LIHU‘E — September 21 is recognized as the International Day of Peace, and Peace Day in Hawai‘i.
Kaua‘i organizations have scheduled a variety of activities to observe efforts of promoting peace and harmony in the world.
“At 9 a.m., we will have a minute of silence to honor all those who sacrificed for us to achieve peace,” said Rene Mansho, the chair of the 2023 Peace Day Committee, Honpa Hongwanji Mission of Hawai‘i. “In the spirit of promoting Peace Day in Hawai‘i, and throughout the world, we invite the world to join us in ringing bells for Peace Day, starting at 9:01 a.m.”
Those responding to the invitation are encouraged to register online at bit.ly/PeaceDay2023 before Sept. 12 to ensure receiving the link to the event.
“We are also planning to capture the program and all participants on a Zoom screen, simultaneously,” Mansho said in the event flier. “So, get your computers ready when you are sent the link to join the event.”
On Kaua‘i, there are three hongwanji church temples, including the Kapa‘a Hongwanji Mission whose Roberta Yanagawa is the Kaua‘i representative to the 2023 Peace Day Committee. Other hongwanji mission are the Lihu‘e Hongwanji Mission, and the West Kaua‘i Hongwanji Mission that covers the Koloa, Hanapepe and Waimea temples.
“This year marks the 10th year of Peace Day Celebration in Hanapepe, ‘Kaua‘i’s Biggest Little Town,’” said Gerald Hirata of the Kaua‘i Soto Zen Temple.”This year’s Peace Day events celebrates 10 years of collaboration among The Storybook Theatre of Hawai‘i, the Kaua‘i Soto Zen Temple, the Interfaith Roundtabler of Kaua‘i, and ‘Ele‘ele Elementary School.”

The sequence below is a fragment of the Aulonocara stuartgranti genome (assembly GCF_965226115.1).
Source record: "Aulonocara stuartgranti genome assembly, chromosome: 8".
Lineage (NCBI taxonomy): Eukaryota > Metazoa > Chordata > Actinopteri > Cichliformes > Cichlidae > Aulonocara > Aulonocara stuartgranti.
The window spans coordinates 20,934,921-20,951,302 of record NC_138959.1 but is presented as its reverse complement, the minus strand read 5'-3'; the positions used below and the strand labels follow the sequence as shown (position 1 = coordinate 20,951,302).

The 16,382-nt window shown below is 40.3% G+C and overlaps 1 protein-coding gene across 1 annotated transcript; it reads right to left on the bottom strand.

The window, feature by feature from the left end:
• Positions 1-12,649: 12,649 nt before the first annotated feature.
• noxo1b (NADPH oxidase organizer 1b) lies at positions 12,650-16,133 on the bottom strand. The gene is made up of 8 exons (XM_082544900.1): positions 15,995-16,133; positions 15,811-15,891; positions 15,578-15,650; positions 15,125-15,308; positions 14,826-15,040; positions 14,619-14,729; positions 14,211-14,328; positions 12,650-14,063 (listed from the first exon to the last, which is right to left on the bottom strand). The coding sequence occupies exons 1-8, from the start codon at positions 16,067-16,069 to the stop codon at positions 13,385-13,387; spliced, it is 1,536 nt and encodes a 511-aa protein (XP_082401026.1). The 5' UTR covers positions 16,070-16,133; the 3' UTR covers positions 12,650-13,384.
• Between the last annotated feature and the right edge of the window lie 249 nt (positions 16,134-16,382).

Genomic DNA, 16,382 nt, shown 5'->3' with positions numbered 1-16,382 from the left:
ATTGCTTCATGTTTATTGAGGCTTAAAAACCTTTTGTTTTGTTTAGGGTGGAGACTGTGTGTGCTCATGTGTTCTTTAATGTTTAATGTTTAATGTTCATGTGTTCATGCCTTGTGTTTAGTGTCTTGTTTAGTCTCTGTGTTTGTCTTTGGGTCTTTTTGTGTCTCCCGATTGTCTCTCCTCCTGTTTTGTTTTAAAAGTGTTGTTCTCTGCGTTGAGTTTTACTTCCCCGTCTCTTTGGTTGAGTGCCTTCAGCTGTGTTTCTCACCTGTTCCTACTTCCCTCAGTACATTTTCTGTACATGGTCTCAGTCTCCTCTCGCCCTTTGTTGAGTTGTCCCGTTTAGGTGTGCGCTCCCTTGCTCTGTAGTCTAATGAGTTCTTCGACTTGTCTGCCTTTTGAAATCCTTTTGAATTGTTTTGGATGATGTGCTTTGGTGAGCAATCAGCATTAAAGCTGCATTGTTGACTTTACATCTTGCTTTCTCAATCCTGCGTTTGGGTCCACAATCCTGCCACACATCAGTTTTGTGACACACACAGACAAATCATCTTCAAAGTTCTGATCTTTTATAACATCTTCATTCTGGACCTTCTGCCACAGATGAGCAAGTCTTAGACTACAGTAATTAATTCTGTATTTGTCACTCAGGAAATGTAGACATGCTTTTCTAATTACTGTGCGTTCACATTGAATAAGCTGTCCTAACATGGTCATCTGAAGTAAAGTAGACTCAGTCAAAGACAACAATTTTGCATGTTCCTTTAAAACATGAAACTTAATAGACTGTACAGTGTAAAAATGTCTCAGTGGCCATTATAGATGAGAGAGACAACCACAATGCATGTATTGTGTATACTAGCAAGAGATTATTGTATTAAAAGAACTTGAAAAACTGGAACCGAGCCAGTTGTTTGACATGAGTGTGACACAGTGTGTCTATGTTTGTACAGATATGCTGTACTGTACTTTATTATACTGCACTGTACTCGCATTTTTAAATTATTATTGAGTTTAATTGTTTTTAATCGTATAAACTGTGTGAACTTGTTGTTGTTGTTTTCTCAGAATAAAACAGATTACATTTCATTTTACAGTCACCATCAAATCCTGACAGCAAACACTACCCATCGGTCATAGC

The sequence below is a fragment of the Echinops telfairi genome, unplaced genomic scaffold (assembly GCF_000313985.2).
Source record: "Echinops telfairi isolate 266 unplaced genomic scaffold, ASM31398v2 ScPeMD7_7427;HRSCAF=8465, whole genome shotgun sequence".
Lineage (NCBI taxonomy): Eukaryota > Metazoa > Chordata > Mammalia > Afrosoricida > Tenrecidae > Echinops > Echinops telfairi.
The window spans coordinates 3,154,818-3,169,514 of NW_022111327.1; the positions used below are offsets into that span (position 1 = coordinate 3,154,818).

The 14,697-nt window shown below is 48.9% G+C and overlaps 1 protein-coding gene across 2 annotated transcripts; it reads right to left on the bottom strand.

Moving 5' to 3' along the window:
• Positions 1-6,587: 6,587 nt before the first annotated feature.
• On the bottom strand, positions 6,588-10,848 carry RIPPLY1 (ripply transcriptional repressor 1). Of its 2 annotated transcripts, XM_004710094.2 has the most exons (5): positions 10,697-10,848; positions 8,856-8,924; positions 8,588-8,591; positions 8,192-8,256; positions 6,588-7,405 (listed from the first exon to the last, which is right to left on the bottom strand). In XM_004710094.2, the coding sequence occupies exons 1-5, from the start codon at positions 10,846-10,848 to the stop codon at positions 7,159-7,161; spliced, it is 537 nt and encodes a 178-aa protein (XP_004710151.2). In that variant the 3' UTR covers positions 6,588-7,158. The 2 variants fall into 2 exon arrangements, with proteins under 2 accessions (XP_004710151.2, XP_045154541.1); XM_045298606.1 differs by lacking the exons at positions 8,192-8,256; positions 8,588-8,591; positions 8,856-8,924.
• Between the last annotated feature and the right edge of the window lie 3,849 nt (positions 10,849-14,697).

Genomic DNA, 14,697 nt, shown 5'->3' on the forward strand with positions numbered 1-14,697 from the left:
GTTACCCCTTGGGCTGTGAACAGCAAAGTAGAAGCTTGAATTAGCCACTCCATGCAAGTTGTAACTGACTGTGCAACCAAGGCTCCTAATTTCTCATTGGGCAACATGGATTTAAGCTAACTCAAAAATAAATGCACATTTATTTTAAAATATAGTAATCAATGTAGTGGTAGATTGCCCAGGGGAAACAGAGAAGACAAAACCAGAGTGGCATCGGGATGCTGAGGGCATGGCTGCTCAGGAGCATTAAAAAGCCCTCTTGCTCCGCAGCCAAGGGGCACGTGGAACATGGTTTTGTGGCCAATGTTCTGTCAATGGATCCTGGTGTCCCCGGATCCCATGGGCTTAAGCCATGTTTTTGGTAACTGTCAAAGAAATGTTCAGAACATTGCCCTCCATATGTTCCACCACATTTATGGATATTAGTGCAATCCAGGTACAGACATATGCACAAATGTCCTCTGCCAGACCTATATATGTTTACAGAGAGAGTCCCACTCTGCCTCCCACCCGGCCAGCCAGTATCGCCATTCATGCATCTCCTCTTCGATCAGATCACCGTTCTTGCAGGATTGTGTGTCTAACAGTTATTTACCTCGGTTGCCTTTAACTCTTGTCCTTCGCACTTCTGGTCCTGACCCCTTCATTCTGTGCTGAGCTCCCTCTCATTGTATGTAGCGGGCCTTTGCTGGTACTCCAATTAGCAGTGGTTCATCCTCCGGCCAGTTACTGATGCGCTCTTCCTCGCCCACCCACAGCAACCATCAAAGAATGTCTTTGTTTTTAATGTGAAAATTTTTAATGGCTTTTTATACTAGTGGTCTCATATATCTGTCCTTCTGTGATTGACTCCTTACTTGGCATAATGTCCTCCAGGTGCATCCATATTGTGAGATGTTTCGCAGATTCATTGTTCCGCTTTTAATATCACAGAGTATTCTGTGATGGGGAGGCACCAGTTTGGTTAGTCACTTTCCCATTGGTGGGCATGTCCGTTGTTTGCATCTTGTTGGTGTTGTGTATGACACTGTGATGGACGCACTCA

“Mark Jeffers of The Storybook Theatre, and I targeted the date of Sept. 21, the United Nations International Day of Peace to celebrate the legacy of our Kaua‘i native son, and Hanapepe Boy, Senator Spark Matsunaga who strengthened the ideals of peace for his tireless efforts in promoting peaceful resolution of conflicts without resorting to war,” Hirata said. “We felt that Sparky deserved the global stage and recognition for his legislation in creating the U.S. Institute of Peace.”
Peace Day in Hanapepe starts on Sept. 16 from 4 p.m. at the Hanapepe Soto Zen Temple where the Kannon statue is located. Once the statue is decorated, everyone is invited to view the adorned statue from Sept. 16 through Sept. 21. The statue is available for viewing daily and will be lit at dusk until 8 p.m. through this period.
“Everyone is invited to join the ‘Ele‘ele School, and other westside students who folded paper cranes, to decorate the World Peace Kannon Statue,” Hirata said. “The afternoon will be a time for food, fun, fellowship, music by Kirk Smart and Friends, and peace activities. We are also featuring several youth groups with their expressions of peace through art, music, song and dance.”
Hirata said the collaborative groups’ focus for 2023 is to continue telling stories of peace in Kaua‘i’s own way — through Kaua‘i Museum Executive Director Chucky Boy Chock, ‘Ele‘ele School students, Kumu Puni Patrick and the Kupuna Club Halau, and musician Paul Togioka.
Starting at 2 p.m. on Sept. 21, everyone is invited to the Storybook Theatre, home of The Spark M. Matsunaga International Children’s Garden for Peace, to promote kindness, generosity and goodwill by making first aid kits for people in need.
At 4:45 p.m., preparations for the Parade of Peacemakers get underway for the parade to the Taiko Kaua‘i Soto Zen Temple, where the Peacemakers will be greeted by temple bells and taiko from Taiko Kaua‘i to the Peace Program. The program ends when the adornments on the Kannon statue are removed and prepared for the closing fire burning ceremony, ensuring that Kaua‘i’s peace messages and wishes are received.
Following the taiko, Puni Patrick will perform the welcoming oli, and vocalist Troy Wai‘ale‘ale will render two numbers — Ka Na‘i Aupuni and For a Peaceful World, that will be danced to by Kumu Patrick and The Kupuna Klub halau.
Chock will tout Kaua‘i’s emergence as an island separate and distinctive from the other islands of Hawai‘i, historically, culturally, linguistically and its legacy of peace. He will also share his mana‘o about a song he composed, E Ho‘omaluhia Kakou, inspired by the Hokulea’s worldwide voyage from 2014-17.
Source: The Garden Island